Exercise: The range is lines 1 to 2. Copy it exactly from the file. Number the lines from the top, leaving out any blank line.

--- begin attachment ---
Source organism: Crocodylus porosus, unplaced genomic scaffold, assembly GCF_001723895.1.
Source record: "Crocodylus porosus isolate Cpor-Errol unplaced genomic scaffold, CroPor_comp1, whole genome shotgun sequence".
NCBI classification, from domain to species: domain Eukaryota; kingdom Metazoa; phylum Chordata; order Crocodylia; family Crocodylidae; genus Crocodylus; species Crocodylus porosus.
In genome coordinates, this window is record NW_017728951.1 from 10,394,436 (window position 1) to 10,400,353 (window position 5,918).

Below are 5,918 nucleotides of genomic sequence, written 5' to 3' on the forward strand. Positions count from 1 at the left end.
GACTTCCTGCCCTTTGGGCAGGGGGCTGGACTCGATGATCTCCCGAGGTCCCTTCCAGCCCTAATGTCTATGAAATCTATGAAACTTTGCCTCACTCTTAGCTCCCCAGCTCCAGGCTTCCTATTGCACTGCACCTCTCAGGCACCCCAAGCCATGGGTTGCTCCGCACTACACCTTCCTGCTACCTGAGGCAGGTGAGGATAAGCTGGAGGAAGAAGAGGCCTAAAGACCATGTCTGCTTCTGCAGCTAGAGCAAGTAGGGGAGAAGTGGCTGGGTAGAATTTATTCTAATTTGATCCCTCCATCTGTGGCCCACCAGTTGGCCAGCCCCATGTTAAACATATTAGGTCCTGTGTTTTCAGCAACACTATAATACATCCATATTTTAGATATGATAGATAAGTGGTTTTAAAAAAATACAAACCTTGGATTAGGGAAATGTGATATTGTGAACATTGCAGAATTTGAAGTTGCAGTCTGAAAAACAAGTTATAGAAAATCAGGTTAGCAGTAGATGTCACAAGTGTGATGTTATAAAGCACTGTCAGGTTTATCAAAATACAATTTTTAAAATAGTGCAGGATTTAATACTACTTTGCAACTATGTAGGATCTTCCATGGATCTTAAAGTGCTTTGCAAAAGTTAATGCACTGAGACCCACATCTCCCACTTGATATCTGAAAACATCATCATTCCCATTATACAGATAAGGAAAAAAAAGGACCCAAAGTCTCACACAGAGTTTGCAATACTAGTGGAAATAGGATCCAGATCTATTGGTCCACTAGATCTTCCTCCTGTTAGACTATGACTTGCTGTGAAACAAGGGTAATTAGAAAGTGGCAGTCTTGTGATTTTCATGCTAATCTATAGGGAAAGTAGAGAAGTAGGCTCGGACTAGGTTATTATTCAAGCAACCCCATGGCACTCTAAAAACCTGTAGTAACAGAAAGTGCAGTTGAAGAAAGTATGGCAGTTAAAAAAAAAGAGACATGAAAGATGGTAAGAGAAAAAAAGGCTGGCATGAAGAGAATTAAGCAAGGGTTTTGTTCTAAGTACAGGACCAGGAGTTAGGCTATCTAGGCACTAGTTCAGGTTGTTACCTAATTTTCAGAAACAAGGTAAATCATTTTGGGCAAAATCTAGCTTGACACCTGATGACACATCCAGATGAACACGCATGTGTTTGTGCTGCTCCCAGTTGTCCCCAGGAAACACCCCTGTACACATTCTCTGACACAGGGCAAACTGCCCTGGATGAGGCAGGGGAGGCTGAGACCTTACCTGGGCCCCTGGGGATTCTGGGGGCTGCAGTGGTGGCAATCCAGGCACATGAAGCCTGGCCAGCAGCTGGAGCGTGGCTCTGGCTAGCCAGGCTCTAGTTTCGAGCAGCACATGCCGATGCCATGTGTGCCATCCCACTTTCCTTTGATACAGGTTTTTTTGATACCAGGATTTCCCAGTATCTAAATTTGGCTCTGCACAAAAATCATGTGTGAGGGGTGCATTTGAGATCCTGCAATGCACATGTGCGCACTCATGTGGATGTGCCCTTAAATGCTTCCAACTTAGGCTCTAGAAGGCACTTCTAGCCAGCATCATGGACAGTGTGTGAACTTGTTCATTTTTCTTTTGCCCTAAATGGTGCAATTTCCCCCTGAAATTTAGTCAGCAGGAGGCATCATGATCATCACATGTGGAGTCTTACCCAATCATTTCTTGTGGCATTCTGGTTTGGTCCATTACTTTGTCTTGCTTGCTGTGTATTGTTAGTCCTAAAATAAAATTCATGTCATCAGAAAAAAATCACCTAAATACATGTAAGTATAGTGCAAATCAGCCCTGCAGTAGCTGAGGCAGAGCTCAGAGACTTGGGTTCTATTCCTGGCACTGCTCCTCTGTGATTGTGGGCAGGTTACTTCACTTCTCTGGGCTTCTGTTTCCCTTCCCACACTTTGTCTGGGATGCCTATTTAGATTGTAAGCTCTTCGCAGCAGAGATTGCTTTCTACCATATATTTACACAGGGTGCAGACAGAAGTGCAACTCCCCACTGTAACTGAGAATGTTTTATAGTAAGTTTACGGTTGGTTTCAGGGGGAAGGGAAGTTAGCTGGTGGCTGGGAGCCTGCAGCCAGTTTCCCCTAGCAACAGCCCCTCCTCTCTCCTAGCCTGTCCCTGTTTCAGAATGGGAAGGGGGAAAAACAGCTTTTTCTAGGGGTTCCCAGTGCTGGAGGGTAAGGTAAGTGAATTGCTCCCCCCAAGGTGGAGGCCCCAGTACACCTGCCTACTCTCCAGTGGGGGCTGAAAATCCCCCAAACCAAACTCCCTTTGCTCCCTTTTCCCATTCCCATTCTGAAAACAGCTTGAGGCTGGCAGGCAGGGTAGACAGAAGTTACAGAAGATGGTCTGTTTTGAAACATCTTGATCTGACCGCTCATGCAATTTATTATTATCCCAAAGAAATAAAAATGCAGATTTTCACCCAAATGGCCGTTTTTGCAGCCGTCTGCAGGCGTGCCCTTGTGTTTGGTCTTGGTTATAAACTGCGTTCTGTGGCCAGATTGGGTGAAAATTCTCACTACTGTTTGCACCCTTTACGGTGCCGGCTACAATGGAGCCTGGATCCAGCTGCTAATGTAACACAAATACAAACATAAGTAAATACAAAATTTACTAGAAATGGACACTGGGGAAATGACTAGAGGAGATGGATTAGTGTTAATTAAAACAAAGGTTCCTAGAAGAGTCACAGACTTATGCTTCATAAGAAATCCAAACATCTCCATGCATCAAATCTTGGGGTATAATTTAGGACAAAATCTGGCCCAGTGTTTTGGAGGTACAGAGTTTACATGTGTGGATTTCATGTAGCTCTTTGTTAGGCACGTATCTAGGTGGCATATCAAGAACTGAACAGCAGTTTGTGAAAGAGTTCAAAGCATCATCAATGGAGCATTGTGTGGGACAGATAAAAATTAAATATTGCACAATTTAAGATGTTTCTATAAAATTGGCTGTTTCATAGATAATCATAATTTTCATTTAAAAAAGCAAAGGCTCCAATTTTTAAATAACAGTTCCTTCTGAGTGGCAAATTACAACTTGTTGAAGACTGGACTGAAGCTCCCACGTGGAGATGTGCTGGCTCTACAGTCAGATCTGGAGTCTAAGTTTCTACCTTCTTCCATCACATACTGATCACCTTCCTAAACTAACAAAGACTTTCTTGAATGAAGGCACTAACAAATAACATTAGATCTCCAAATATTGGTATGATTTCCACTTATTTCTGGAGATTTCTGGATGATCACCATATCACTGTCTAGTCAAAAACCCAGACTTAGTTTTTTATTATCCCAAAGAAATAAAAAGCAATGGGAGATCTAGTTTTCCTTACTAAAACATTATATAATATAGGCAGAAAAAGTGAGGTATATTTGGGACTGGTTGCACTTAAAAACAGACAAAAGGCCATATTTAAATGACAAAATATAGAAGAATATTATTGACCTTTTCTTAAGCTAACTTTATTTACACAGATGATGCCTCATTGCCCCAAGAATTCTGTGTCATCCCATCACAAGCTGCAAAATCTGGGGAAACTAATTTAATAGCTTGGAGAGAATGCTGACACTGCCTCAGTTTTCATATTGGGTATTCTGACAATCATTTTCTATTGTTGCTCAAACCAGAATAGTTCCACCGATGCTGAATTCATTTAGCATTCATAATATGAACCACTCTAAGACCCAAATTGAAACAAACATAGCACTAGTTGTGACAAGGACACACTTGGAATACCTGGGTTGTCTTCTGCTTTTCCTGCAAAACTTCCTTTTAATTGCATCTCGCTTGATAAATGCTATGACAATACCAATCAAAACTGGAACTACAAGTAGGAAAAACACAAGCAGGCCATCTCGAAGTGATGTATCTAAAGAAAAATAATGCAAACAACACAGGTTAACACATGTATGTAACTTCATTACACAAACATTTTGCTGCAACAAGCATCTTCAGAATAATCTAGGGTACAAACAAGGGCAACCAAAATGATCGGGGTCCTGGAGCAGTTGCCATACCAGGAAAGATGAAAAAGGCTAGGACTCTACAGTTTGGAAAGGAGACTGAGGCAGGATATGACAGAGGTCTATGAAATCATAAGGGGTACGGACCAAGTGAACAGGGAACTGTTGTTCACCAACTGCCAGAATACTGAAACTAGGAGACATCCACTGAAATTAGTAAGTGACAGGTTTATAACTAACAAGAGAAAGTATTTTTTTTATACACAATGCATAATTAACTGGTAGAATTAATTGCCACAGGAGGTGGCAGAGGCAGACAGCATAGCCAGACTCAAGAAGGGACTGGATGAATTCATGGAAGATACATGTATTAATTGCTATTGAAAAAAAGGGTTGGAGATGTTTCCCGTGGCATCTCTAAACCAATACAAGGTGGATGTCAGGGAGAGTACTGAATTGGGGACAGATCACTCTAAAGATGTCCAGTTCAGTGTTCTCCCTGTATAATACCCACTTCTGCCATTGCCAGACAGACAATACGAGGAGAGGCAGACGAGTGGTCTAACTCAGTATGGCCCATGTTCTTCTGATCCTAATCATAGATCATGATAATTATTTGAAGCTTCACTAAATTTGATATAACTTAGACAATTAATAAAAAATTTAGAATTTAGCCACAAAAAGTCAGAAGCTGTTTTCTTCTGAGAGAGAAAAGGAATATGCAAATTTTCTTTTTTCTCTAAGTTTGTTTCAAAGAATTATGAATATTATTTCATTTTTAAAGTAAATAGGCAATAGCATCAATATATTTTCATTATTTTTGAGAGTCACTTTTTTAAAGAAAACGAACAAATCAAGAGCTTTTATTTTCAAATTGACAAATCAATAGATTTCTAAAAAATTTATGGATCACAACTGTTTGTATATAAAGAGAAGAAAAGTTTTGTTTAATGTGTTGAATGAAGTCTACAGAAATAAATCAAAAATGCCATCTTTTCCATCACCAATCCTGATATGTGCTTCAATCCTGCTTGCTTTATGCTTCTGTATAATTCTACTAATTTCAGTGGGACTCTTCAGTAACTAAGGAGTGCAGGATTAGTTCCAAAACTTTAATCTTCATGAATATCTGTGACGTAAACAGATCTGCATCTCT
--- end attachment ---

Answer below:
Source organism: Crocodylus porosus, unplaced genomic scaffold, assembly GCF_001723895.1.
Source record: "Crocodylus porosus isolate Cpor-Errol unplaced genomic scaffold, CroPor_comp1, whole genome shotgun sequence".